Those who do antagonise the Indian government soon find out what the stick involves. The on-line TV investigative program, Tehelka.com, revealed - by using concealed cameras - that several senior government politicians were prepared to take bribes from a Tehelka reporter posing as a defence contractor. Tehelka and its staff were quickly subjected to a series of raids by the income tax authorities in a move deliberately calculated to terrorise the journalists and their financiers into silence. The writings of the Kashmir Times journalist Ifthekar Geelani displeased the government, so he soon found himself charged with dealing in pornography. The evidence: police said that when they seized and examined his laptop they found spam emails from professional pornographers offering Geelani their services.
In Australia, as part of the running campaign to intimidate the media, the federal health department threatened the editor of the Australian newspaper with prosecution under the Tobacco Advertising Prohibition Act. What had he done? He'd published on page three of the newspaper a story about a Hollywood producer who had arrived in Australia on a visit. The story was accompanied by a photograph of the said producer who was - in the way of Hollywood producers - smoking a big, fat cigar. The health department argued that the Australian was a commercial venture and that, by definition, as such it sought to profit from its choice of articles and photographs - in this case, of someone smoking a cigar. Therefore it was promoting smoking and was clearly in breach of the Tobacco Advertising Prohibition Act.
September 11 and the subsequent attack on Afghanistan revealed just how successfully governments now manage the media in wartime. Since few correspondents were able to get into Afghanistan when the bombing was at its peak, and those who did risked their lives (at least eight correspondents were killed - a far greater rate of casualties than servicemen, so it is apparently safer to be a soldier than a journalist), there was none of the graphic reporting of civilian suffering that could have eroded public support for the war.
Now the battle between government and the media is not new - it has gone on since the late 19th century when a rise in literacy created millions of new readers for newspapers and magazines, and made those in power worry whether this could cost them control of the electorate. What is new and worrying is the rise of legal pressure on the media to desist from subjecting both governments and corporations to public scrutiny.
The libel laws in English-speaking countries are a burden on newspapers and a major deterrent to investigative reporting. In the United States it is a sufficient defence for a journalist to be able to show that the plaintiff is a public figure, that the journalist had no malice towards the plaintiff and that the journalists made very effort to get their facts right. Elsewhere - in Britain and Australia, for instance - not only is this no defence, but the onus is on the journalists to prove that what he or she has written is true. Since this is often very hard to do, awards to politicians and other public figures are often huge, and often include an element of punitive damages.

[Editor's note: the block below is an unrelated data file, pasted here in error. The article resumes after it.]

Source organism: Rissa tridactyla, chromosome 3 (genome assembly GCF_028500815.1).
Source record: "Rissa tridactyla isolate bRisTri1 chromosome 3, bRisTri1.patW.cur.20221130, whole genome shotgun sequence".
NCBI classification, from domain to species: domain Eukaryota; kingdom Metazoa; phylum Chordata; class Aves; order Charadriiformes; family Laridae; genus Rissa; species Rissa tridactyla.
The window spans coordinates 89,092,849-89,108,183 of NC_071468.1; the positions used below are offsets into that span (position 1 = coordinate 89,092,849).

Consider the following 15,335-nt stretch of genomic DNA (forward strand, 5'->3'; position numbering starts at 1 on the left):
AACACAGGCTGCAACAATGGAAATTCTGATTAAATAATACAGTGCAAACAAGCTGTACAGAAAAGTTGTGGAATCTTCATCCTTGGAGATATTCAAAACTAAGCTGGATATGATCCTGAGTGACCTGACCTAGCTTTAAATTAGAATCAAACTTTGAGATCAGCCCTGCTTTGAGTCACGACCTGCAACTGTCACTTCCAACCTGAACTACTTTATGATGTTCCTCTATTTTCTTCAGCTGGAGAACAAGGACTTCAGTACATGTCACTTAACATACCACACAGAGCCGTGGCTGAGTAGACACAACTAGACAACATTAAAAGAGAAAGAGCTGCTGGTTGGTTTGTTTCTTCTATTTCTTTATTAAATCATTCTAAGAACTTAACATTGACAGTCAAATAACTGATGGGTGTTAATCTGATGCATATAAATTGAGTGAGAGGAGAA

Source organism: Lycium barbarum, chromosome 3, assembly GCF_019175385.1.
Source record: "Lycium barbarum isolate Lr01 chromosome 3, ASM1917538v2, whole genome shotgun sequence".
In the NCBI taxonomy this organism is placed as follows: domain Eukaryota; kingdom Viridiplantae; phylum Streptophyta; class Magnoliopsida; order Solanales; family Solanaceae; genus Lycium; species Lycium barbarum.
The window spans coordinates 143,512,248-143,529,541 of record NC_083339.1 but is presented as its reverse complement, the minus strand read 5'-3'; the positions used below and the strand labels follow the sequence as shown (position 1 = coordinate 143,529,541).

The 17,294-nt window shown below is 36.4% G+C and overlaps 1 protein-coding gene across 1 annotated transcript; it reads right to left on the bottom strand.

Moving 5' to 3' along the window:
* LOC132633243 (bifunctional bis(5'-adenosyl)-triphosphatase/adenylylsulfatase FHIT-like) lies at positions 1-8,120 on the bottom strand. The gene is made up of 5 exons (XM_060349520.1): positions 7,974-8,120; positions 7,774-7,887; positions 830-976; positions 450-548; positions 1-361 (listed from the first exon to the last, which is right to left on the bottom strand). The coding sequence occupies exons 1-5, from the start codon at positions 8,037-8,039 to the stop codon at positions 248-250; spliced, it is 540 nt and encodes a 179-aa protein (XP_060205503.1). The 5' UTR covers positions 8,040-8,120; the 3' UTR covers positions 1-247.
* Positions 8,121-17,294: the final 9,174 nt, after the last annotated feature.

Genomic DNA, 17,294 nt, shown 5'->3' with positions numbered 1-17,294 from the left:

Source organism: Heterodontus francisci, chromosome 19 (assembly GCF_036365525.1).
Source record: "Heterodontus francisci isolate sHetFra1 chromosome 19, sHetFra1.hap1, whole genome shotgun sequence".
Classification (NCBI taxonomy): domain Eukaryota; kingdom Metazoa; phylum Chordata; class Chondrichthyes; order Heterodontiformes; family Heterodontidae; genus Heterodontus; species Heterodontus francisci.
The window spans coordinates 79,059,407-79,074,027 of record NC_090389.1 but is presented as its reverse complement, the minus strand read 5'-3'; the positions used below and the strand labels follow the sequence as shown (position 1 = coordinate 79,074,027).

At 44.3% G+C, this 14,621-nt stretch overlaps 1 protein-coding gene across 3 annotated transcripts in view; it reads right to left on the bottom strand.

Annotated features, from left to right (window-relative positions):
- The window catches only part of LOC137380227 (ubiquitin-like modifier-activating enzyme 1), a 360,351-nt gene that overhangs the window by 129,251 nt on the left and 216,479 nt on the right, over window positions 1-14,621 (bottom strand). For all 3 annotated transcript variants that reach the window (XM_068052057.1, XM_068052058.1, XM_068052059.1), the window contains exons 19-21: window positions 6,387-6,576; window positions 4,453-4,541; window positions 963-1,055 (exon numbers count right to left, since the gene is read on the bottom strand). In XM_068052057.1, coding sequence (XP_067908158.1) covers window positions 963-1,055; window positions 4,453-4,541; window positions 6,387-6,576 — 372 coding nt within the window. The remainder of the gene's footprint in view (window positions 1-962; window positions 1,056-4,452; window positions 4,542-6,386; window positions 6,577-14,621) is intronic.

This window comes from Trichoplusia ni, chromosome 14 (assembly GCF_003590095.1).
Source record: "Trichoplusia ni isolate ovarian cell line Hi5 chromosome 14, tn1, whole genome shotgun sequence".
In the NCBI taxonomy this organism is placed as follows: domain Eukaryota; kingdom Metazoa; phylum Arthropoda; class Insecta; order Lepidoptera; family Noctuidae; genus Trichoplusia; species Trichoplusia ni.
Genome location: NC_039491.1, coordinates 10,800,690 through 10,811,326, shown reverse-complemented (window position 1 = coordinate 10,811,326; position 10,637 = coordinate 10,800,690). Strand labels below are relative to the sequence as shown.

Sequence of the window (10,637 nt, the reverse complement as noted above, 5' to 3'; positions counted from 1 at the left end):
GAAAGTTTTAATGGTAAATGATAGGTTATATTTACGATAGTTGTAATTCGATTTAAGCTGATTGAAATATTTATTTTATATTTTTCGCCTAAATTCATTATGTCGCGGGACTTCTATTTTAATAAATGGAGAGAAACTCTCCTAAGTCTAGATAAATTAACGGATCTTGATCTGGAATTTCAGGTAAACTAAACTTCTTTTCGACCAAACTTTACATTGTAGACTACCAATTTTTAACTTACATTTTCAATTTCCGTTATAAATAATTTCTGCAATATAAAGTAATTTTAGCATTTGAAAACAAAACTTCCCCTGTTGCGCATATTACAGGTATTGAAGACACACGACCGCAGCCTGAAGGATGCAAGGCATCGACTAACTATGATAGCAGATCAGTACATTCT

A journalist in Melbourne wrote a column suggesting that a local magistrate was too lenient on criminals. The magistrate sued for defamation. The jury found that the article was not true (but failed to say what was not true about it), and it was not fair comment on matters of public interest (but did not explain why). Then, confusingly, it found that the newspaper was not inspired by malice and it was reasonable in the circumstances for the paper to have published the article. When it came time for the judge to award damages, she made much of the magistrate's "hurt feelings" and loss of reputation. She awarded him compensatory damages of $210,000 (but gave no details of how he had come up with this amount) plus $25,000 for punitive damages (again, no details) and $11,500 in interest (no calculations provided). That made a total windfall to the magistrate, all tax free, of $246,500. As the editor of the newspaper pointed out, if a man were to have his reproductive organ chopped off in a workplace accident, the maximum damages he could receive is $75,000 and, "given the choice, reproductive organ or reputation, I know which I'd prefer to lose."
High defamation damages have a knock-on effect in the way they inhibit investigative reporting. There is an organisation in Washington DC called the Center for Public Integrity (of which more later). Financed by charitable donations, its aim is to call public bodies to account. It produces at each presidential election time a book called The Buying of the Presidency, in which it lists all donors to the candidates' campaign, and shows what each donor hopes (expects?) to receive in return. It was the Center which revealed, for example, that big donor's to the Clinton campaign were offered in return a weekend stay at the White House.